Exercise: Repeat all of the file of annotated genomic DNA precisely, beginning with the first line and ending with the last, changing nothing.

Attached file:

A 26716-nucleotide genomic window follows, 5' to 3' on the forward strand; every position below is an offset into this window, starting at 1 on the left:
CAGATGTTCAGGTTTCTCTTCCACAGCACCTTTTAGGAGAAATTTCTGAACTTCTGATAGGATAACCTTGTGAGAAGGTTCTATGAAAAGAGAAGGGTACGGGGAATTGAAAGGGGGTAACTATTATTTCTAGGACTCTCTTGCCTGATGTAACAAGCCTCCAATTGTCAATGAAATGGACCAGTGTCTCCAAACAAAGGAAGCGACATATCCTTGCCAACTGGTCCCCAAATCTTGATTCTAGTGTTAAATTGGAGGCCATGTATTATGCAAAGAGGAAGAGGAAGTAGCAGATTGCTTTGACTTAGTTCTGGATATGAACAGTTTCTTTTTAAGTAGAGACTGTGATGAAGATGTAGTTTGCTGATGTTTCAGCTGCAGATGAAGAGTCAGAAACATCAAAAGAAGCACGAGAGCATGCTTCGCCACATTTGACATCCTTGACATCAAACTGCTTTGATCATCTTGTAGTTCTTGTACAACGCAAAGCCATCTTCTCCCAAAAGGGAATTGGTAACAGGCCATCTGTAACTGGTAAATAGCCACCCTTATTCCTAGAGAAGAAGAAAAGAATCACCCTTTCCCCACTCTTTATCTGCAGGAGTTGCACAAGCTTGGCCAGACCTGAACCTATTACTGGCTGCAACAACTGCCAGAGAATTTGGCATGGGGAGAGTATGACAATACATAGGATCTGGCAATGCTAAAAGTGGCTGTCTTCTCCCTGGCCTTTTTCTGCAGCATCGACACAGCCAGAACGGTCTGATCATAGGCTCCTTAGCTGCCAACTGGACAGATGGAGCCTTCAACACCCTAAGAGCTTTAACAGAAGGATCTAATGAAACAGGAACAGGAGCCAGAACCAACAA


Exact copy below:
A 26716-nucleotide genomic window follows, 5' to 3' on the forward strand; every position below is an offset into this window, starting at 1 on the left:
CAGATGTTCAGGTTTCTCTTCCACAGCACCTTTTAGGAGAAATTTCTGAACTTCTGATAGGATAACCTTGTGAGAAGGTTCTATGAAAAGAGAAGGGTACGGGGAATTGAAAGGGGGTAACTATTATTTCTAGGACTCTCTTGCCTGATGTAACAAGCCTCCAATTGTCAATGAAATGGACCAGTGTCTCCAAACAAAGGAAGCGACATATCCTTGCCAACTGGTCCCCAAATCTTGATTCTAGTGTTAAATTGGAGGCCATGTATTATGCAAAGAGGAAGAGGAAGTAGCAGATTGCTTTGACTTAGTTCTGGATATGAACAGTTTCTTTTTAAGTAGAGACTGTGATGAAGATGTAGTTTGCTGATGTTTCAGCTGCAGATGAAGAGTCAGAAACATCAAAAGAAGCACGAGAGCATGCTTCGCCACATTTGACATCCTTGACATCAAACTGCTTTGATCATCTTGTAGTTCTTGTACAACGCAAAGCCATCTTCTCCCAAAAGGGAATTGGTAACAGGCCATCTGTAACTGGTAAATAGCCACCCTTATTCCTAGAGAAGAAGAAAAGAATCACCCTTTCCCCACTCTTTATCTGCAGGAGTTGCACAAGCTTGGCCAGACCTGAACCTATTACTGGCTGCAACAACTGCCAGAGAATTTGGCATGGGGAGAGTATGACAATACATAGGATCTGGCAATGCTAAAAGTGGCTGTCTTCTCCCTGGCCTTTTTCTGCAGCATCGACACAGCCAGAACGGTCTGATCATAGGCTCCTTAGCTGCCAACTGGACAGATGGAGCCTTCAACACCCTAAGAGCTTTAACAGAAGGATCTAATGAAACAGGAACAGGAGCCAGAACCAACAA